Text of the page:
One of the sources with exposure to the airline says the previous proposal had been “much less favourable” to lenders and lessors but in its final iteration is a “much more creditor-friendly plan”.

Another source says that while the airline and its counsel may not necessarily have agreed with the lessors’ view on the Part 26A proposal, it simply could not proceed with such a level of hostility from its creditor base.

“Then they sort of engaged in some negotiations and increased the rentals to a rational level. On that basis, ultimately people [creditors and lessors] did accept the fact that a restructuring had to come,” the person says, adding that the current, more amicable agreement includes favourable provisions for lessors, including refraining from pushing maintenance expenses onto them, which has been the case in some other Covid-19 airline restructurings.

In addition, unlike in other restructurings where airlines have returned aircraft to lessors which will then struggle to remarket them in the Covid-19 environment, Malaysia Airlines does not appear to be planning to reject any leases.

“No one is pleased to have their leases restructured, but considering the direction they wanted to go in the beginning to where they ended up going, I think it was fair,” the person says.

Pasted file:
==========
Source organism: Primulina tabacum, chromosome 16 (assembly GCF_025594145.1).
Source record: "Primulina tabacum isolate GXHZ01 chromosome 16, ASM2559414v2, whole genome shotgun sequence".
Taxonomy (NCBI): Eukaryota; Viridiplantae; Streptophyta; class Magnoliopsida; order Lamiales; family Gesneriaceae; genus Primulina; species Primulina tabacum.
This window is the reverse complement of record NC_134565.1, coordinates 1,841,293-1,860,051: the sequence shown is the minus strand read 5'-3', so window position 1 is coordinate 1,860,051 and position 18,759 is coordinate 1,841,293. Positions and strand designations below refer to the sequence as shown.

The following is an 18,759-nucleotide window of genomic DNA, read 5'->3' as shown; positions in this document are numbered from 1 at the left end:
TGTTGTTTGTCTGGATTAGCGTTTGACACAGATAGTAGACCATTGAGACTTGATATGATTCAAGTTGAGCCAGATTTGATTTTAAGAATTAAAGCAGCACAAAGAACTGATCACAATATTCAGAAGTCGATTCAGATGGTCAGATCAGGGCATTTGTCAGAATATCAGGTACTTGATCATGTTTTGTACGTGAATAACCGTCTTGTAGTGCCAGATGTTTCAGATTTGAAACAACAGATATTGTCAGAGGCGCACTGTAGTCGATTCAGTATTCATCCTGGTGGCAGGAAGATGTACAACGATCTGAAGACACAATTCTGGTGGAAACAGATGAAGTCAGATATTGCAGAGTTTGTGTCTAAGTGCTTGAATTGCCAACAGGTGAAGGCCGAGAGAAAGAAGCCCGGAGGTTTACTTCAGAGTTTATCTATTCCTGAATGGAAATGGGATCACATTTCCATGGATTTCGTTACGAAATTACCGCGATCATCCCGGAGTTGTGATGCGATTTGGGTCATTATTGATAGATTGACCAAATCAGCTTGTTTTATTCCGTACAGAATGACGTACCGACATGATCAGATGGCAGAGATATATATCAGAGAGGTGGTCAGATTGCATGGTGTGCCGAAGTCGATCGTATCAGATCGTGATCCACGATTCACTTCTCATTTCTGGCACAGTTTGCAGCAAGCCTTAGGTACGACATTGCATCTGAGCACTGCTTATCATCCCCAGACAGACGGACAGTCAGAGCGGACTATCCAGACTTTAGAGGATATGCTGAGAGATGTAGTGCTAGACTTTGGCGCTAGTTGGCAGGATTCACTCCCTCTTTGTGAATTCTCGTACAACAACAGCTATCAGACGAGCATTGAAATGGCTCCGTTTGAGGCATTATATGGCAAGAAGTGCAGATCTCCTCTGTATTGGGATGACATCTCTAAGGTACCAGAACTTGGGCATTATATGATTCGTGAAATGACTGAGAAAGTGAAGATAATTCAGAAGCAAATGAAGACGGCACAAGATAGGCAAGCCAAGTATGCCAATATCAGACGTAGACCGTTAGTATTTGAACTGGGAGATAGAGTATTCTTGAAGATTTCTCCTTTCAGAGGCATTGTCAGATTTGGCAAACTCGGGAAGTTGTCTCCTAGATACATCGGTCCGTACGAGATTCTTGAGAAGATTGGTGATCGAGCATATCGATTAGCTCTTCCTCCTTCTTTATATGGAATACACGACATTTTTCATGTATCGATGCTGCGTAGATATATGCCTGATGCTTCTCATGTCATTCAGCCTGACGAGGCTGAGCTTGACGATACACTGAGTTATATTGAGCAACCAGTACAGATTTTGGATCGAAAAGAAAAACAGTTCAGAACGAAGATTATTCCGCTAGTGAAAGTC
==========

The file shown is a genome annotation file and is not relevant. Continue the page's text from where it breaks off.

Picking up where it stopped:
Sources add that positive signals from Khazahnah Nasional, a Malaysian sovereign wealth fund and the airline’s parent, to inject more funds into the airline have further helped creditors come around to agreeing a deal, with the view that taking some pain now could ultimately pay off if the airline emerged stronger after the pandemic.

“This gives the assurance that the government is still willing to put up money to keep the company going, so I think that helped to convince the creditors to go ahead with the plan,” one of the sources with exposure says.

Earlier on in the pandemic, Khazahnah’s financial commitment to Malaysia Airlines was unclear. In June, the carrier said it was in discussions with its parent about the support it needed but had not received any funding commitment.

Khazahnah had previously proposed a “Plan B” whereby if creditors could not agree on Malaysia Airlines’ restructuring then subsidiary Firefly, a regional turboprop operator, could replace its parent as the national carrier of Malaysia.


The months-long negotiations involved considerable back-and-forth, with one lessor remarking on the sheer amount of discussion required to reach a conclusion: “It’s been crazy and is keeping my legal team working round the clock.”

Another source with exposure declares the outcome after months of wrangling a “great result”, given the circumstances. “One, because they eventually agreed to keep the whole fleet and they are not treating the creditors too badly. They are just using market rates or reasonable rates and making a reasonable offer, and the shareholder is still committed to pump more money into the airline. There is a chance for this airline to survive.”

However, there is still a lot of work to be done and the final outcome is not yet clear.

“It’s not near the end yet,” a person close to the process says. “It’s more that they are heading in the right direction.”

This analysis is written by Michael Allen, part of Cirium’s Asia-Pacific reporting team